The Kinkaid School Archives

The Kinkaid School Archives contain the historical materials of The Kinkaid School including some of the earliest records of founder Margaret H. Kinkaid, as well as yearbooks, scrapbooks, newspapers, and photographic materials.

The Archives became the repository of the School in 2005 when a committee of school faculty, staff, and volunteers began collecting and organizing the materials. Located in the Upper School Moran Library, the Archives has since grown to encompass a comprehensive collection of faculty manuscripts, school administrative records, athletics records, architectural plans, early student records, present-day digital records, and some of the earliest class photos. The Archives are accessible to the general public.[10]

Special Collections

The holdings of the archives include:

  • The Margaret Kinkaid Papers
  • The John Cooper Papers
  • The Charles B. Sanders Papers
  • The Kinkaidian (1946 to present)
  • The Kinkaid Kronikle
  • The Kinkaid Falcon
  • Falcon Wings
  • The Kinkaid Magazine
  • Commencement Programs
  • Centennial Materials
  • Athletics Records
  • Alumni Collections
  • Alumni Publications Collections
  • Historical photographs collection


In a 2015 national survey, Kinkaid was one of the 50 "Smartest Private Schools in the United States."[11]

"The Tipping Point" controversy

On November 11, 2009, a Kinkaid parent, Hugh "Skip" McGee III, sent an irate letter (entitled "The Tipping Point") to the School's board of trustees.[12] An investment banker, McGee was angry that a teacher’s comment about bankers had upset his son. The letter led to tension among the student body in response to the letter's reference to the student body president dressing in drag for a skit used during his campaign.[13][14]

In popular culture

Philip Roth's novel, Exit Ghost, features a character who is described as having been a valedictorian at Kinkaid, prior to attending Harvard.[15]

In 1998, the movie Rushmore filmed scenes at Kinkaid. St. John's alumnus Wes Anderson used the now demolished Lower School Building for scenes set in an elementary school.[16]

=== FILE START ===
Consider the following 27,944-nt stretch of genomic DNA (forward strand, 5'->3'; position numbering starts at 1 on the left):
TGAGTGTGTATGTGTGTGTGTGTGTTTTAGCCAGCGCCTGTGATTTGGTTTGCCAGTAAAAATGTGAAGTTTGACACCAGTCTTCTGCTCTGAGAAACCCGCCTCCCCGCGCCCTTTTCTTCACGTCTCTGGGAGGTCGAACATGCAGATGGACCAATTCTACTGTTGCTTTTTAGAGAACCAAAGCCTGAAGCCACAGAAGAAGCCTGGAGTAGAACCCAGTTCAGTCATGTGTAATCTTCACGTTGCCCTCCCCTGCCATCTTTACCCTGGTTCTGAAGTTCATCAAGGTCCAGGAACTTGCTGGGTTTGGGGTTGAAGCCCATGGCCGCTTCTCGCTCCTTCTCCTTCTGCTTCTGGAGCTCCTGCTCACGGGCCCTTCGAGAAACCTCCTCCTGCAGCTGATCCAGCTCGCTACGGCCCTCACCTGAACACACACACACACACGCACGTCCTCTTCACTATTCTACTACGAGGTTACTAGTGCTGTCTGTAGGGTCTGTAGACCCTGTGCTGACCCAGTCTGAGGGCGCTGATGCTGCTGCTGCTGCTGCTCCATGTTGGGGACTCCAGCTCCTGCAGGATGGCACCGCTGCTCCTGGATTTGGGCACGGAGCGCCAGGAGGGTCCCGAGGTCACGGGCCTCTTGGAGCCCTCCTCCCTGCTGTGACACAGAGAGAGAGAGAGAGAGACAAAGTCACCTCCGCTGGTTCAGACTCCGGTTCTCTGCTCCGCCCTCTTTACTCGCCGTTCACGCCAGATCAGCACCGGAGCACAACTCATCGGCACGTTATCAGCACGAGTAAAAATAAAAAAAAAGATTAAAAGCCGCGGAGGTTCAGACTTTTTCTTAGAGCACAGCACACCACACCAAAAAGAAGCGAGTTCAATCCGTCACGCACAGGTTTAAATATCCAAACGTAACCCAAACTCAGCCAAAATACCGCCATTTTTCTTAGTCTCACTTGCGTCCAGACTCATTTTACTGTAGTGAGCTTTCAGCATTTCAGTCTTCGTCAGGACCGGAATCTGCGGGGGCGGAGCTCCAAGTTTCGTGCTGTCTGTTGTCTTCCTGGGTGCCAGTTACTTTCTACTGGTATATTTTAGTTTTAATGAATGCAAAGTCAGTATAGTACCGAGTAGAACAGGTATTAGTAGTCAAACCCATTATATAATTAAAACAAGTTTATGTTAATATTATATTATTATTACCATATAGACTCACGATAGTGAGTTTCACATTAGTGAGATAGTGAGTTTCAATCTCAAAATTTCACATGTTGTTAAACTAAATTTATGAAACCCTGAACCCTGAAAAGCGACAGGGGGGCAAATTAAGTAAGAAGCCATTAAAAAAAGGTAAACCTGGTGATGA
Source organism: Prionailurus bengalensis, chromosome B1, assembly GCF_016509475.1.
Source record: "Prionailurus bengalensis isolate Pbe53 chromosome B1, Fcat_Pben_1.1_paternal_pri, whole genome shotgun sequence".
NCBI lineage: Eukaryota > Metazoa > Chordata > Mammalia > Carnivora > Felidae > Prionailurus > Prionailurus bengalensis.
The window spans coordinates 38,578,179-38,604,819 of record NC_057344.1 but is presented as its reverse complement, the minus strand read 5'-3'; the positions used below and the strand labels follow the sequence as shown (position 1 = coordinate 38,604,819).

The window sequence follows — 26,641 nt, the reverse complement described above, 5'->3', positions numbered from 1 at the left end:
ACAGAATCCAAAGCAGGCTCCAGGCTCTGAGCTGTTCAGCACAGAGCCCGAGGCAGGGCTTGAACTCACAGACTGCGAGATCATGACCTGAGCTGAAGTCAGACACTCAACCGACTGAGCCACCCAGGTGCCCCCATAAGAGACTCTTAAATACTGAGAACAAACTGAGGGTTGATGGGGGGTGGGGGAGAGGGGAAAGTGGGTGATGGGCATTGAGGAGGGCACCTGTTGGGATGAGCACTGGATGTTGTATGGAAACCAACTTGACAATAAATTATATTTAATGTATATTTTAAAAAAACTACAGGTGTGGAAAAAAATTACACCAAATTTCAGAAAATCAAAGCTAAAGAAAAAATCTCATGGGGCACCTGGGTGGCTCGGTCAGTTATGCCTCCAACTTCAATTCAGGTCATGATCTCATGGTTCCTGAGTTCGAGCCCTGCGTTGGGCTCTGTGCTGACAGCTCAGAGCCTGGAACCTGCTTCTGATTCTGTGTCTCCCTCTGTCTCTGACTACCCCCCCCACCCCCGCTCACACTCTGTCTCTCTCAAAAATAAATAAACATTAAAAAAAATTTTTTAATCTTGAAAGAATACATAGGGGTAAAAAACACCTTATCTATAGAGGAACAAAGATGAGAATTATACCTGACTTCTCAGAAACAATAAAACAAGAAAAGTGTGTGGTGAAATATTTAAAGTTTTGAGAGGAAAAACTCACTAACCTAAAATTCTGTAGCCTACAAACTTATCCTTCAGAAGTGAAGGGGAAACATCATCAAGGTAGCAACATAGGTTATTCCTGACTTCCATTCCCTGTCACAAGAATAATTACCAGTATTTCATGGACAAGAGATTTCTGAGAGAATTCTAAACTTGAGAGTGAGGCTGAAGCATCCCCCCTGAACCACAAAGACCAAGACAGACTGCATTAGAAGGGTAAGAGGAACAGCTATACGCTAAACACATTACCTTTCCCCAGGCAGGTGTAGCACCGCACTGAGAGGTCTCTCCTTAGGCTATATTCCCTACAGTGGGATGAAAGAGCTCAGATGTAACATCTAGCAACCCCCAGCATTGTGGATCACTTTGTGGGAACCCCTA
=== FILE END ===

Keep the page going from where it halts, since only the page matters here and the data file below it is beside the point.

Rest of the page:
Notable alumni


  1. ^ a b c d e "Search for Private Schools – School Detail for THE KINKAID SCHOOL". National Center for Education Statistics. Institute of Education Sciences. Retrieved January 26, 2019.
  2. ^ a b "Leadership - The Kinkaid School". Retrieved January 26, 2019.
  3. ^ "The Kinkaid School: SPC Schools & Mascots". April 2, 2009. Retrieved December 28, 2011.
  4. ^ "History". J. Will Jones Elementary School. December 1, 2007. Archived from the original on December 1, 2007. Retrieved March 30, 2019. Mrs. Margaret Kinkaid was a Houston public school teacher who later started a private school at the corner of Elgin and San Jacinto Streets. [this corner is in Midtown] The Kinkaid School is presently located at San Felipe at Kinkaid Drive.
  5. ^ "History." The Kinkaid School. March 13, 2007.
  6. ^ a b c d e f g "The Kinkaid School: History". Retrieved December 28, 2011.
  7. ^ Santangelo, Susan H. "Kinkaid School". Texas State Historical Association. Retrieved February 12, 2018.
  8. ^ [1]
  9. ^ "Board Announcement (selection of Dr. Andrew Martire as next head of school)" (PDF). The Kinkaid School. August 22, 2012. Retrieved February 12, 2018.
  10. ^ "The Kinkaid School Archives". Retrieved April 27, 2012.
  11. ^ Martin, Emmie (March 24, 2015). "The 50 smartest private high schools in the US". Business Insider. Retrieved February 12, 2018.
  12. ^ Mike Tolson, Houston Chronicle (December 7, 2009). "Kinkaid letter fans flames over political correctness - Houston Chronicle". Retrieved December 28, 2011.
  13. ^ Quinn, James (December 2, 2009). "Barclays banker Hugh McGee wants son's teacher fired for 'sleazeball' comment". London: Telegraph. Retrieved December 28, 2011.
  14. ^ Spong, John (March 1, 2011). "Schoolhouse Rocked". Texas Monthly. Retrieved December 28, 2011.
  15. ^ "[2]." Exit Ghost Review.
  16. ^ Filming Locations for Rushmore on IMDb.

External links

This page was last edited on 11 May 2021, at 21:23